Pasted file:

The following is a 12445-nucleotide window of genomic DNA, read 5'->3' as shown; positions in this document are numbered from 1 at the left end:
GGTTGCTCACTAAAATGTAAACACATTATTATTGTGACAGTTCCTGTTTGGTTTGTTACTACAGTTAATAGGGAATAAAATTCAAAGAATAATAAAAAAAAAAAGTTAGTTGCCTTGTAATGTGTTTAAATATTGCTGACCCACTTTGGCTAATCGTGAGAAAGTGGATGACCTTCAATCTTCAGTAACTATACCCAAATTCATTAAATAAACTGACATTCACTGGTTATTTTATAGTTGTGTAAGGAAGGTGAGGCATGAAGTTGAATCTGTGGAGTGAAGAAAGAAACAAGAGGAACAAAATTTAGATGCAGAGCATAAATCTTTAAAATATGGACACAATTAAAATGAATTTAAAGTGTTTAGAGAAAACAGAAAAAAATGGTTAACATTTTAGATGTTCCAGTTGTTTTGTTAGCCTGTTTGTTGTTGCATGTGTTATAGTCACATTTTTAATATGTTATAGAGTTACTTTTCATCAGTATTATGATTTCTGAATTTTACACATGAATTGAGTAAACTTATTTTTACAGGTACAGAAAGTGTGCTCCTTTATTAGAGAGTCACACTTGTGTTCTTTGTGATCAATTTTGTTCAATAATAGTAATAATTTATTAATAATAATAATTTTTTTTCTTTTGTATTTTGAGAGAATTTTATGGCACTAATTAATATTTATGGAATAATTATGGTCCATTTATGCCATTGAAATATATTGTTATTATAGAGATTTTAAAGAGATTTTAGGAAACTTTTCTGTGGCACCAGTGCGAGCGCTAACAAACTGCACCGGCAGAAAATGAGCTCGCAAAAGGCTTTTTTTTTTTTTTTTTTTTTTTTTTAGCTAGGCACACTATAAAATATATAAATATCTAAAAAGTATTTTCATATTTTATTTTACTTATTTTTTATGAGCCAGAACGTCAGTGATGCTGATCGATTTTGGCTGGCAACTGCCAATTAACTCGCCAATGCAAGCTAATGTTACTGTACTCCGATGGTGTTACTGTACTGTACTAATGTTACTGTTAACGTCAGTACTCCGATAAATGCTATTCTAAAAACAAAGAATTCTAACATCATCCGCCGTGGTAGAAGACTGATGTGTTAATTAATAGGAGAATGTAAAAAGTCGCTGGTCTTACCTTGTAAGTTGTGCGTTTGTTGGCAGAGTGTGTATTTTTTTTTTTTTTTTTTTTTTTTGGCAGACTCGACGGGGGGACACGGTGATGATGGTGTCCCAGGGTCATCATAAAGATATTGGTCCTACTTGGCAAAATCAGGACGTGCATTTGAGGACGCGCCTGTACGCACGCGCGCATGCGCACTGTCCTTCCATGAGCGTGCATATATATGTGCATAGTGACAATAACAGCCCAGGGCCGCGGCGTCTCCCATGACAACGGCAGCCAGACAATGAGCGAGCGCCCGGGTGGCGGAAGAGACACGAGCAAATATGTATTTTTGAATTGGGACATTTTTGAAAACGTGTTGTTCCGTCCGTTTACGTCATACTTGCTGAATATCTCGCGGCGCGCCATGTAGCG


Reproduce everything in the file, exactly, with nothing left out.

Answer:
The following is a 12445-nucleotide window of genomic DNA, read 5'->3' as shown; positions in this document are numbered from 1 at the left end:
GGTTGCTCACTAAAATGTAAACACATTATTATTGTGACAGTTCCTGTTTGGTTTGTTACTACAGTTAATAGGGAATAAAATTCAAAGAATAATAAAAAAAAAAAGTTAGTTGCCTTGTAATGTGTTTAAATATTGCTGACCCACTTTGGCTAATCGTGAGAAAGTGGATGACCTTCAATCTTCAGTAACTATACCCAAATTCATTAAATAAACTGACATTCACTGGTTATTTTATAGTTGTGTAAGGAAGGTGAGGCATGAAGTTGAATCTGTGGAGTGAAGAAAGAAACAAGAGGAACAAAATTTAGATGCAGAGCATAAATCTTTAAAATATGGACACAATTAAAATGAATTTAAAGTGTTTAGAGAAAACAGAAAAAAATGGTTAACATTTTAGATGTTCCAGTTGTTTTGTTAGCCTGTTTGTTGTTGCATGTGTTATAGTCACATTTTTAATATGTTATAGAGTTACTTTTCATCAGTATTATGATTTCTGAATTTTACACATGAATTGAGTAAACTTATTTTTACAGGTACAGAAAGTGTGCTCCTTTATTAGAGAGTCACACTTGTGTTCTTTGTGATCAATTTTGTTCAATAATAGTAATAATTTATTAATAATAATAATTTTTTTTCTTTTGTATTTTGAGAGAATTTTATGGCACTAATTAATATTTATGGAATAATTATGGTCCATTTATGCCATTGAAATATATTGTTATTATAGAGATTTTAAAGAGATTTTAGGAAACTTTTCTGTGGCACCAGTGCGAGCGCTAACAAACTGCACCGGCAGAAAATGAGCTCGCAAAAGGCTTTTTTTTTTTTTTTTTTTTTTTTTTAGCTAGGCACACTATAAAATATATAAATATCTAAAAAGTATTTTCATATTTTATTTTACTTATTTTTTATGAGCCAGAACGTCAGTGATGCTGATCGATTTTGGCTGGCAACTGCCAATTAACTCGCCAATGCAAGCTAATGTTACTGTACTCCGATGGTGTTACTGTACTGTACTAATGTTACTGTTAACGTCAGTACTCCGATAAATGCTATTCTAAAAACAAAGAATTCTAACATCATCCGCCGTGGTAGAAGACTGATGTGTTAATTAATAGGAGAATGTAAAAAGTCGCTGGTCTTACCTTGTAAGTTGTGCGTTTGTTGGCAGAGTGTGTATTTTTTTTTTTTTTTTTTTTTTTTGGCAGACTCGACGGGGGGACACGGTGATGATGGTGTCCCAGGGTCATCATAAAGATATTGGTCCTACTTGGCAAAATCAGGACGTGCATTTGAGGACGCGCCTGTACGCACGCGCGCATGCGCACTGTCCTTCCATGAGCGTGCATATATATGTGCATAGTGACAATAACAGCCCAGGGCCGCGGCGTCTCCCATGACAACGGCAGCCAGACAATGAGCGAGCGCCCGGGTGGCGGAAGAGACACGAGCAAATATGTATTTTTGAATTGGGACATTTTTGAAAACGTGTTGTTCCGTCCGTTTACGTCATACTTGCTGAATATCTCGCGGCGCGCCATGTAGCG